In order to study whether there is any effect of extraocular light on human brain function, we investigated the effect of extraocular light on brain’s electrophysiology using event-related potentials (ERPs) and on behavior. ERPs are well suited for studying potential effects of extraocular light on brain physiology with vastly studied components such as the P300 sensitive to attentional and cognitive processes as well as biological and environmental factors [18]. With centro-parietal distribution of the classical P300 or P300b we chose P300 amplitude in the centro-parietal region of interest as a measure for the possible effect of extraocular light. In the present study, transcranial extraocular light was delivered via the ear canals and subject EEG was recorded while they performed a computer based Go/NoGo visual attention task embedded with emotional distractors, i.e. the Executive—Reaction Time (RT) test. Combined with EEG the Executive—RT test allows the study of subtle alterations in attention related brain responses and how they are modulated by emotional stimuli [1921]. We investigated whether the transcranial extraocular light had any effect on centro-parietal P300 amplitude evoked in the Executive-RT test. Hypothesizing that extraocular light has an effect on brain physiology we expected this effect would be reflected in P300 amplitude and/or performance of the task. We further investigated whether the ear-canal-delivered light could penetrate the base of a skull in a human cadaver.

Methods

Subjects

Eighteen young healthy subjects (mean age = 25 y, sd = 6y, 3 male and 15 female) provided their written consent and voluntarily participated in the study according to the guidelines set forth in the Declaration of Helsinki governing the treatment of human subjects. The study was approved by the Regional Ethical Committee of Tampere University Hospital, Tampere, Finland and the permission number is R12237.

Extraocular light delivery

Extraocular light was delivered using a commercial Bright Light Ear Headset (NPT1100, Valkee Oy, Oulu, Finland; Fig 1A). UV-free and blue-enriched LED light with maximum of 3.5 Lumens was presented via both ear canals. The light has a photon density of 1.13 × 1016 photons ∙ cm-2 ∙ s-1 with a peak in the blue region around 448 nm. Detailed information of the LED light can be found in the previous study by Jurvelin et al. [22].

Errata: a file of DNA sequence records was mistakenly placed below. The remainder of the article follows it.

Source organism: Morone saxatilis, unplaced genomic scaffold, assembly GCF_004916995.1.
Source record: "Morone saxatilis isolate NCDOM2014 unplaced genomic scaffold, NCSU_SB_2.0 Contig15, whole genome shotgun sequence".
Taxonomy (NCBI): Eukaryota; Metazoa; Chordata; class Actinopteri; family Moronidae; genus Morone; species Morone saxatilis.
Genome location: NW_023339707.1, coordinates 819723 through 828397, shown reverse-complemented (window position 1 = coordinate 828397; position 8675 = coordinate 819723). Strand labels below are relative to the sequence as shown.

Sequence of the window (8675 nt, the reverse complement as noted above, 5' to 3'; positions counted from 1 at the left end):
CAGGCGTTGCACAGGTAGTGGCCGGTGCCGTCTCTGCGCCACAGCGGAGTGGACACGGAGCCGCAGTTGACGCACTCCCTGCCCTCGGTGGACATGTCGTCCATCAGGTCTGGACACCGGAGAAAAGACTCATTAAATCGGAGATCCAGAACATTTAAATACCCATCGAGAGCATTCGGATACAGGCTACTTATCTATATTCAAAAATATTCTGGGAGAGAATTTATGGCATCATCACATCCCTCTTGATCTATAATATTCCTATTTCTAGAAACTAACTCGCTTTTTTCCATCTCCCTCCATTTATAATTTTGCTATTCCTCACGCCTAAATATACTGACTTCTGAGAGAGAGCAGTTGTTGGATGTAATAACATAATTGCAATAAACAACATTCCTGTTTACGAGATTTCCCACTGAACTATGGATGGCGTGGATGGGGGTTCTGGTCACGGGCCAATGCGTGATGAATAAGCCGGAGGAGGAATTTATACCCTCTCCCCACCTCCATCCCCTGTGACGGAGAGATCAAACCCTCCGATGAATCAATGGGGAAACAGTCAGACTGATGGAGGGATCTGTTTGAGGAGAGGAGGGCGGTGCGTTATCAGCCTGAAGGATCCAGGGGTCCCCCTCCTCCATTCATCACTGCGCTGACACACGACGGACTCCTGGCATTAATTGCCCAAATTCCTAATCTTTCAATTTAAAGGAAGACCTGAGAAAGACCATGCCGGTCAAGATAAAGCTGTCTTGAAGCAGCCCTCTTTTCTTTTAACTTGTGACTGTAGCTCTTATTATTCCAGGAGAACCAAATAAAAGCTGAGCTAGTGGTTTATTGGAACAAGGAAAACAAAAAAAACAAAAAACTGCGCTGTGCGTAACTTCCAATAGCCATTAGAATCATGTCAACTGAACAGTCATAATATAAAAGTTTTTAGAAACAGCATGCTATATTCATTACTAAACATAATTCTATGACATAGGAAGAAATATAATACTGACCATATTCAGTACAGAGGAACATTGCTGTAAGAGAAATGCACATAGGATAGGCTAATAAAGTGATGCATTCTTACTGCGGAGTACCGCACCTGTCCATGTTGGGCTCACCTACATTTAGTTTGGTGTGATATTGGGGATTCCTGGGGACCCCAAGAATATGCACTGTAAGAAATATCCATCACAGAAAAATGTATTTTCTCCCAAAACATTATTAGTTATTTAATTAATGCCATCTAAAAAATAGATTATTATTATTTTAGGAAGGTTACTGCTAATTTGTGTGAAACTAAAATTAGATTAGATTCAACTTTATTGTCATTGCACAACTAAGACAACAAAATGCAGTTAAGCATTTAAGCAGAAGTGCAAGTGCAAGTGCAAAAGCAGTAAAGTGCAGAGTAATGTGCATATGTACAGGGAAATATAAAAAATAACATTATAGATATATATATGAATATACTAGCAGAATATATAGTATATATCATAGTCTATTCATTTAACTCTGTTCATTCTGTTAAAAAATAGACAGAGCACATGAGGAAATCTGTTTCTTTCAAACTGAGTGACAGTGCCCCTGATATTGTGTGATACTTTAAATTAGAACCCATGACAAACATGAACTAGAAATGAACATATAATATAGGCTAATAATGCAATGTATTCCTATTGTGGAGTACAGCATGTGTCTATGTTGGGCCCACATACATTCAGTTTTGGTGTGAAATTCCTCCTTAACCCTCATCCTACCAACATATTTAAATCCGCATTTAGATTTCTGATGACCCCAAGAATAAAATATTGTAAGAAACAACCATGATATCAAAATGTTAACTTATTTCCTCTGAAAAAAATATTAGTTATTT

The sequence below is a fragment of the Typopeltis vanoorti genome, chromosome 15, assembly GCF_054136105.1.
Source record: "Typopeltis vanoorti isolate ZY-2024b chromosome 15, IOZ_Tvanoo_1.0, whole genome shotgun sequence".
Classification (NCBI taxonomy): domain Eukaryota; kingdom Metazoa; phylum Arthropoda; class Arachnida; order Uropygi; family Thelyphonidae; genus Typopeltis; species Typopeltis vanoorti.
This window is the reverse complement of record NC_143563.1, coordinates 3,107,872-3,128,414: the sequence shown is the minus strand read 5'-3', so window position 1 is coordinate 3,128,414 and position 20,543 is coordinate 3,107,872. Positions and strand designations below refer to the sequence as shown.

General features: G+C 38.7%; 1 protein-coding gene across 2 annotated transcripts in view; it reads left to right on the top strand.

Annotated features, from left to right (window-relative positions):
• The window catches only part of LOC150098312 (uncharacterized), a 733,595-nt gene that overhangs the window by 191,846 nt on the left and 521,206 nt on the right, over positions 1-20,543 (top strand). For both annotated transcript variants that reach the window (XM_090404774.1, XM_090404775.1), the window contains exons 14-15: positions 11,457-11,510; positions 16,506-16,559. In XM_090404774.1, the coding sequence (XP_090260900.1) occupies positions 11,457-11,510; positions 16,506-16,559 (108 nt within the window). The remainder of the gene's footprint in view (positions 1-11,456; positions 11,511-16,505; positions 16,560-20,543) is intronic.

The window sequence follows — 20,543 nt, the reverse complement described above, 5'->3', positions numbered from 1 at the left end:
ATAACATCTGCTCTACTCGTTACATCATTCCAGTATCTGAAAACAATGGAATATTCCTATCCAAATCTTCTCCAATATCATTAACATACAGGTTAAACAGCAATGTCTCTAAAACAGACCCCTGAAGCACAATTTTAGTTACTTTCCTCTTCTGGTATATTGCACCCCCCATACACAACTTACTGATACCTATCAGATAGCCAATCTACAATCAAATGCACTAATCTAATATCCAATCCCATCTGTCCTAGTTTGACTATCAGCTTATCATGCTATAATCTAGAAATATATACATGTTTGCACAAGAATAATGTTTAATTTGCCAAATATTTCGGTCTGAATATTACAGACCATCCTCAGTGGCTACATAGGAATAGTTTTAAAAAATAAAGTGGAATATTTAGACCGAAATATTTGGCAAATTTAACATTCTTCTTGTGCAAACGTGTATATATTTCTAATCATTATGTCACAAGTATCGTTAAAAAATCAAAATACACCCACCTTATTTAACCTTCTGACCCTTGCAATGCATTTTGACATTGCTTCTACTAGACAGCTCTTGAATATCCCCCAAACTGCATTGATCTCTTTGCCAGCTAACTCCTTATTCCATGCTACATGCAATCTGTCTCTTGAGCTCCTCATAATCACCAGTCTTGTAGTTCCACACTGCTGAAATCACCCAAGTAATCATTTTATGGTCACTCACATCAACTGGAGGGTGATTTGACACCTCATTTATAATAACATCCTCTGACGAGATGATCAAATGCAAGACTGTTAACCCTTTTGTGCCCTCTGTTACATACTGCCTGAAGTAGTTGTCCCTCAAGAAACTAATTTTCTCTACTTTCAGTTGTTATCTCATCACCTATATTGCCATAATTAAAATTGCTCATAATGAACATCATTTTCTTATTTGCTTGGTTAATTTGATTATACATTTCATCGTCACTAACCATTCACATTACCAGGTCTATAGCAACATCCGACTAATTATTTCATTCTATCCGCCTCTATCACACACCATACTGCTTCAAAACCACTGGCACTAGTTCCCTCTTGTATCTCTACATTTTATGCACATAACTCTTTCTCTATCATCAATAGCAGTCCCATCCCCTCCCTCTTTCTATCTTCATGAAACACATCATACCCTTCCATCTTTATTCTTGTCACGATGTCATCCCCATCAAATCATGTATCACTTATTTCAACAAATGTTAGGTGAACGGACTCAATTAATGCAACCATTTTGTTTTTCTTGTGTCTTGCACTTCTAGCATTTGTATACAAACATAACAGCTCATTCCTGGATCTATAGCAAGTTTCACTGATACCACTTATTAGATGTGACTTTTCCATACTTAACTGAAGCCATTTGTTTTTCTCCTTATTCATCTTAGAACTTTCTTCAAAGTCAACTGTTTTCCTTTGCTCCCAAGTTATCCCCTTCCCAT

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Fig 1. Experimental design.

(A) Theoretical penetration of light via ear canals. (B) Schematic presentation of the Executive-RT test. In case of a Go trial subjects were required to report the orientation of a previously presented triangle pointing either up or down with a corresponding button press. In NoGo trials subjects were required to withhold from responding. The Go/NoGo signal was a green or a red traffic light embedded with an emotional (i.e. a line-drawing of a spider) or neutral distractor.

https://doi.org/10.1371/journal.pone.0149525.g001

The Behavioral Test

The behavioral test was conducted in a sound-attenuated room under soft white ceiling light. During the behavioral test, i.e. the Executive-RT test (Fig 1B), subjects sat one meter in front of a 21” computer screen. Presentation software (Neurobehavioral System, Inc.) was used to present the visual stimuli and collect the behavioral data. The first visual stimulus is a triangle (pointing either up or down) lasting 150 ms in the center of the screen. Thereafter, there was a 150 ms delay with a fixation cross in the center of the screen before onset of the Go/NoGo signal, i.e. the traffic light. The traffic light was presented for 150 ms leaving approximately 1550 ms for response before the next trial. Each trial lasts for 2000 milliseconds, with each block consisting of 64 trials and a total of 16 blocks. The response rules was switched between each block, i.e. if a green traffic light was the Go signal in the first block, then a red traffic light was the Go signal for the following block. Presented in the middle of the traffic light was a distractor, a schematic drawing in the shape of either a spider (emotional, threatening) or a flower (neutral, non-threatening) [23, 24]. The order of the Go/NoGo signals and the emotional/neutral distractors were randomized.

Prior to testing, the Bright Light headset ear plugs were placed into the ear canals of the subject. When the headset was ON, extraocular light was delivered and when it was OFF, no light was delivered. Light was either ON or OFF for approximately six minutes, thereby allowing subjects to finish two blocks of behavioral tests; thereafter the light status alternated. Eight blocks were completed with ON status and the remaining half of the test completed with OFF status. Subjects did not know whether the ear-canal light delivery was on or off.